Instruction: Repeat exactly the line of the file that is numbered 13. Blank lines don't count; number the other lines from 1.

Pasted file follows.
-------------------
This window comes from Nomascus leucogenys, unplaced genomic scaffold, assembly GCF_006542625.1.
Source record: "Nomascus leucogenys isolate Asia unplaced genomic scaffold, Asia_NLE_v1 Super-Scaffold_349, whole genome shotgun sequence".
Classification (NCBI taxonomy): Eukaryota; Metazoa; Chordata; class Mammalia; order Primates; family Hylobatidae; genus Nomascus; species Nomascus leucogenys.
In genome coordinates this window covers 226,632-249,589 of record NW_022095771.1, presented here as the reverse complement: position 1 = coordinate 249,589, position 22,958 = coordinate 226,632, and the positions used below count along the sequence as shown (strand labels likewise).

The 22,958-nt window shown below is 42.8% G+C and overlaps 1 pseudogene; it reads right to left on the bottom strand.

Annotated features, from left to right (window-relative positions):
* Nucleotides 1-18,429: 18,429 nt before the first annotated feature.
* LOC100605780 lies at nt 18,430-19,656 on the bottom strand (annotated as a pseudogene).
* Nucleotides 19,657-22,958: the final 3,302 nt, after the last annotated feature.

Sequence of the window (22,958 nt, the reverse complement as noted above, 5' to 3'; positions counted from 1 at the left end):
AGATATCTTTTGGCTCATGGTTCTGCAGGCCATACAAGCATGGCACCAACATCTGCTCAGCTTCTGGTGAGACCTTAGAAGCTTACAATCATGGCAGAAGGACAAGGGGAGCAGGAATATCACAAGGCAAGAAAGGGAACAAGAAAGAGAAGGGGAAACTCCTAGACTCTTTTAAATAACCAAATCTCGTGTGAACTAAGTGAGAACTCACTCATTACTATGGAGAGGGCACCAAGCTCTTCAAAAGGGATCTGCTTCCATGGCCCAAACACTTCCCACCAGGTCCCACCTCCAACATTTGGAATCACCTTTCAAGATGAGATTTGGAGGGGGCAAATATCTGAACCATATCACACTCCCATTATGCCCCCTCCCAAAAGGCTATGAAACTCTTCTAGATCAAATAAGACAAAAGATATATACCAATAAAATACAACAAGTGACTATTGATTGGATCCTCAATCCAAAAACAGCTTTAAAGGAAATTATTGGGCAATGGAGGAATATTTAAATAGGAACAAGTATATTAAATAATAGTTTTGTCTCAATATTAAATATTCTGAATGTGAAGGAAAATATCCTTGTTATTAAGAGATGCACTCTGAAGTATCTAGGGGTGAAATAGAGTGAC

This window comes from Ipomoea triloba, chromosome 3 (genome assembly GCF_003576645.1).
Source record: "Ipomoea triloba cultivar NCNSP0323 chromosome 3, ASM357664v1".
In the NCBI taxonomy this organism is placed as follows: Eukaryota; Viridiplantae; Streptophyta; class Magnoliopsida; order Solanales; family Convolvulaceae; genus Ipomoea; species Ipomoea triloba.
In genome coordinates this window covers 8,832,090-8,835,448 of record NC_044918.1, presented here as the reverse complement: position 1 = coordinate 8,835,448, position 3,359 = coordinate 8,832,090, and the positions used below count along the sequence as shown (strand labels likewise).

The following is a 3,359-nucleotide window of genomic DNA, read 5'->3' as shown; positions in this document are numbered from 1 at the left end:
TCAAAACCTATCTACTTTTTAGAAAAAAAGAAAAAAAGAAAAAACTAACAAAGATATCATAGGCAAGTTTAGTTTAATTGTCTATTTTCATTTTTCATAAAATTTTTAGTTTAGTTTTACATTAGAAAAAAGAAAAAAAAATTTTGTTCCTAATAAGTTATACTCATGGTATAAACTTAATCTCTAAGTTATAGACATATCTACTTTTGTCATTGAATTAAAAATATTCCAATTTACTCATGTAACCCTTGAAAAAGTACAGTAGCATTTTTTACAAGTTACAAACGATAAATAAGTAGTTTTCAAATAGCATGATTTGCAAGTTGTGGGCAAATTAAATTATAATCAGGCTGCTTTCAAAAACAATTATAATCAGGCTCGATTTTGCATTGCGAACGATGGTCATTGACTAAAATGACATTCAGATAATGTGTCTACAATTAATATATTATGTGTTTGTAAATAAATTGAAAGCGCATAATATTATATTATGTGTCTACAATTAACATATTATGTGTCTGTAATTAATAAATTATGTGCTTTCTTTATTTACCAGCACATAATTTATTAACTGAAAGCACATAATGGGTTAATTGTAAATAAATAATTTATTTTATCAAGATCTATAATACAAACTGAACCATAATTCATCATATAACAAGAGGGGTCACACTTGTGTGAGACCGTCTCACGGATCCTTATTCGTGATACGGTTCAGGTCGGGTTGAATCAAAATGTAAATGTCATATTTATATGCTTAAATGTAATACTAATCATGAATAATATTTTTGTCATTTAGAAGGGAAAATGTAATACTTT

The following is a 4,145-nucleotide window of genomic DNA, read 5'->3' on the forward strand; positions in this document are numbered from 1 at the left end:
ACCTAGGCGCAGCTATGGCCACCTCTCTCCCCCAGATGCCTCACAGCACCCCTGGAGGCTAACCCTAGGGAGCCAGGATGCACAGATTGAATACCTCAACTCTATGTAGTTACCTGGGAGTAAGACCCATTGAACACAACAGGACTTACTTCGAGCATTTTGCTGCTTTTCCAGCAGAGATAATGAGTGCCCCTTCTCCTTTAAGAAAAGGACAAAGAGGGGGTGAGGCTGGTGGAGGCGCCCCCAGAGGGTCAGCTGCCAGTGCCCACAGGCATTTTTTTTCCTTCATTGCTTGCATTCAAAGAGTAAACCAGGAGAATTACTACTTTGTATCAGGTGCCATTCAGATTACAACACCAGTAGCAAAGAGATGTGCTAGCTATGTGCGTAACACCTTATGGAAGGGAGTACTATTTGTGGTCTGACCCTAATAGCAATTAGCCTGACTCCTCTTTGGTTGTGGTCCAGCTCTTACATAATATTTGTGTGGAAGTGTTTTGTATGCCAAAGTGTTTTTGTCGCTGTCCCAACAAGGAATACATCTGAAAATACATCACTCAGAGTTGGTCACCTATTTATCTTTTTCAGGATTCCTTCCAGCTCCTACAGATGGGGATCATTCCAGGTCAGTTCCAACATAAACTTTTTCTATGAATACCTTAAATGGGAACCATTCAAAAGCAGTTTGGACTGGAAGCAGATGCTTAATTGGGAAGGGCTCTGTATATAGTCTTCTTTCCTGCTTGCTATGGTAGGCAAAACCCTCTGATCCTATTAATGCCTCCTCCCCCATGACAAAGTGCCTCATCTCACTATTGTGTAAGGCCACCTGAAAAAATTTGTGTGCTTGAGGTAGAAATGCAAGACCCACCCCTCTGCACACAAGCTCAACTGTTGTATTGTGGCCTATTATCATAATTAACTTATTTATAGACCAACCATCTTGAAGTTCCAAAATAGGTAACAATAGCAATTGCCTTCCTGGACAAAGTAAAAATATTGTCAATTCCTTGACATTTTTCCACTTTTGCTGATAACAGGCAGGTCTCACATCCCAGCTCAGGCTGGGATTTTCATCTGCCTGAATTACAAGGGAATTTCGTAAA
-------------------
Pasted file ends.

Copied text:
Source record: "Ipomoea triloba cultivar NCNSP0323 chromosome 3, ASM357664v1".